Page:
2. Local-level development plans can be a promising entry point for preventing and mitigating conflict and disaster risk, as can local policies such as by-laws and ordinances.

  3. Moving from ad-hoc planning practices towards evidence-based CDRM planning requires well-developed organizational and individual capacities. Prevention and response strategies at central and decentralized levels will improve once current challenges are met. These include a dysfunctional education management information system (EMIS) at district level, the disconnect between district- and central-level data collection and analysis mechanisms, poor staffing levels, and poor data entry and processing skills among DED staff.

  4. Effective and cost-efficient planning for preventing and mitigating the impact of conflict and disaster requires strong cross-sectoral and cross-departmental collaboration and coordination. Cross-sectoral efforts require leadership, a shift in thinking towards holistic solutions, and resources. These, however, are often underdeveloped.

  5. Capacity-development measures must reflect an understanding of context and the factors that limit the capacities of individuals and institutions to deliver relevant and sustainable results for CDRM.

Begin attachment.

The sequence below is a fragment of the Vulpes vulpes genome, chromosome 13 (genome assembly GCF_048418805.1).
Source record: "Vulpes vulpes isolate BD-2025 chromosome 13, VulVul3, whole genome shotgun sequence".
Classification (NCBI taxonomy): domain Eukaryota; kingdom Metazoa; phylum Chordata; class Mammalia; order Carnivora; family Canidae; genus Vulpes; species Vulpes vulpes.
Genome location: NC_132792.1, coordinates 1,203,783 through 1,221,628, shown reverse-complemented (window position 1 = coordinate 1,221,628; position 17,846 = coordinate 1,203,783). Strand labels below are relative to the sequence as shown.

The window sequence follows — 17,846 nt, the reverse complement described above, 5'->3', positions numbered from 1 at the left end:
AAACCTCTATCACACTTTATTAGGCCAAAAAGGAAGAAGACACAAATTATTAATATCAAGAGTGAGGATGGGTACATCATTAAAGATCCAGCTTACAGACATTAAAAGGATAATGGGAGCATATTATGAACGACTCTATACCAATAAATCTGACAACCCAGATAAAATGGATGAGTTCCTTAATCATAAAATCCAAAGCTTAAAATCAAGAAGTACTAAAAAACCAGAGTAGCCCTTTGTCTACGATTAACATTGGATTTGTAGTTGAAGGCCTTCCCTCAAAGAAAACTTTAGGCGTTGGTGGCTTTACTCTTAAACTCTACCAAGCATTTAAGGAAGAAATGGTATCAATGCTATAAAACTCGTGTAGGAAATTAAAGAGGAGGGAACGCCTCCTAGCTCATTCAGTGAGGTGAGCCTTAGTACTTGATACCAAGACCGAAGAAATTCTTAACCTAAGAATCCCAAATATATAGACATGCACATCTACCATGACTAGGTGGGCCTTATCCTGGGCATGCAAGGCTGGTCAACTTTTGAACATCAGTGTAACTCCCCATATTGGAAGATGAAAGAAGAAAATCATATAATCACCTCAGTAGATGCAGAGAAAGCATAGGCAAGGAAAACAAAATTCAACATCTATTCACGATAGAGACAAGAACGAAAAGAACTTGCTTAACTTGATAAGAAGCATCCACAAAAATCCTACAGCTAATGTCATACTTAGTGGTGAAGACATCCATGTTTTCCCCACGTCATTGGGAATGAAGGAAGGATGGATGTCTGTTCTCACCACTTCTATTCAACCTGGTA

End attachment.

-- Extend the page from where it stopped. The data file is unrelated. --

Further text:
The study outlines five recommendations for the Government of Uganda and development partners for further developing capacities in CDRM in education:

Recommendation 1: Mainstream CDRM in education through a fundamentally more decentralized capacity-development approach.

Recommendation 2: Mainstream CDRM in Uganda’s education sector plan and programmes.

Recommendation 3: Establish a culture of evidence-based planning by strengthening planning practices, skills, and management structures.

Recommendation 4: Build upon and strengthen local knowledge and skills as a key factor in preventing and mitigating conflict and disaster risk.

Recommendation 5: Increase education’s potential to prevent and mitigate risks by turning CDRM into a ‘life skill’.